Switzerland's two biggest banks, UBS and Credit Suisse, have formally approved the $1.25 billion(SFr2 billion) global settlement aimed at ending the long-running dispute over Holocaust assets.This content was published on August 4, 2000 - 18:05
A joint statement issued by the banks said they had notified the responsible United States court of their acceptance of a series of amendments to an accord first signed in 1998. The amendments involve looted art, the further search for bank accounts, financing legal costs and the inclusion of insurance companies.
The banks had been given until Friday to signal their acceptance of the agreement, under a ruling delivered a week ago by the US district court judge, Edward Korman.
In their statement, however, UBS and Credit Suisse rejected an accusation by Korman that they had destroyed documents to avoid honouring obligations.
They also rejected a statement that the total value of dormant accounts from the Holocaust era could be more than the settlement sum.
The settlement will free the two banks from further litigation over dormant accounts during the Second World War. But that immunity may not be extended to other Swiss companies which benefited from slave labour, or to cantons which turned away Jews trying to escape from Nazi Germany.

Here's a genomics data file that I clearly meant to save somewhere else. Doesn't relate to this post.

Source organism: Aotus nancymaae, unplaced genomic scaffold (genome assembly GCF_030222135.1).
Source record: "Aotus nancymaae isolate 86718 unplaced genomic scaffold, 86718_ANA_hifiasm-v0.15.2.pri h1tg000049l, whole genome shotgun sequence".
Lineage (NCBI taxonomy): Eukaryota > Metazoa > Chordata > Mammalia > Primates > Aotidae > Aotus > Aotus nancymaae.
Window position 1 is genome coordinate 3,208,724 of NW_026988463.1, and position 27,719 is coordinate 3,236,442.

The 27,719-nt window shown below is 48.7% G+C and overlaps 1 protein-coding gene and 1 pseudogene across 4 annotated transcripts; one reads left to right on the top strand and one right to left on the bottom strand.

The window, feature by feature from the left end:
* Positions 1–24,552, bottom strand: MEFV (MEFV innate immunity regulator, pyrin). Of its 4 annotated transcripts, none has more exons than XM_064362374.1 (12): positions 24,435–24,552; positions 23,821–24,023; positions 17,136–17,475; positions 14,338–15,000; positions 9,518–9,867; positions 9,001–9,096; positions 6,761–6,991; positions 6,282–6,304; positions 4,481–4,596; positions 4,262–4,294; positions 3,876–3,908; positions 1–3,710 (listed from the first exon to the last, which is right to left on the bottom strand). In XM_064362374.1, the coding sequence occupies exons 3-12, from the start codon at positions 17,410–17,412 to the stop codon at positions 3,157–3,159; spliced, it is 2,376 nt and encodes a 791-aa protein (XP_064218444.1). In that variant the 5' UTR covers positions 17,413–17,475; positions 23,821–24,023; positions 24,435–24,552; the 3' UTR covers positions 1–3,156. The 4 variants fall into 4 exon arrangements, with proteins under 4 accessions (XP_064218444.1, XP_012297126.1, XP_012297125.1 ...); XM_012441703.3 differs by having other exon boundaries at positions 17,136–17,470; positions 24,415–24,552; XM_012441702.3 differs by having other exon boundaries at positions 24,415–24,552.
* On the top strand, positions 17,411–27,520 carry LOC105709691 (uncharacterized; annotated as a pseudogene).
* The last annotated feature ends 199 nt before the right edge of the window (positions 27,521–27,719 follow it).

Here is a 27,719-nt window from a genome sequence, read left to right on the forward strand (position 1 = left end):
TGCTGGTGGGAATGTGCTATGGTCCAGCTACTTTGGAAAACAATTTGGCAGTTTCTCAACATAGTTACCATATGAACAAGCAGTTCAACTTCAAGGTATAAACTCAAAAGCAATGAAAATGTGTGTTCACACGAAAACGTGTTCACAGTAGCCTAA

They are still liable to be sued over their conduct during the Nazi era.
Korman has given Swiss companies which benefited from slave labour until August 25 to decide whether they want to be part of the deal. If they agree, they will be freed from the threat of legal action.
Four insurance companies, Swiss Re, Baloise, Swiss Life and Helvetia Patria, have already been included in exchange for contributing $50 million to the settlement. They were accused of not honouring the life insurance policies of Holocaust survivors.
However, the two big insurers, Zurich and Winterthur, are opting for a separate settlement, which they hope to get through quite soon.
On Friday the German subsidiary of the Swiss group, Hesta Tex, admitted to using forced labourers during the Nazi-era. The labourers were female prisoners from Ukraine at a plant in Radolfzell, Germany. Schiesser AG said it would contribute to the German compensation fund worth nearly $5 billion.
Additionally, the Swiss food group, Nestlé, the engineering group, George Fischer and the aluminium producers, Alusuisse, have admitted that they, or their affiliates, used slave labour.
The life sciences groups, Novartis and Roche, have also admitted that their subsidiaries used a small number of prisoners of war, but they maintain these labourers were paid wages equal to other workers.
Despite the global settlement, payments to Holocaust survivors or their relatives are not expected to get underway until later in the year.
swissinfo with agencies
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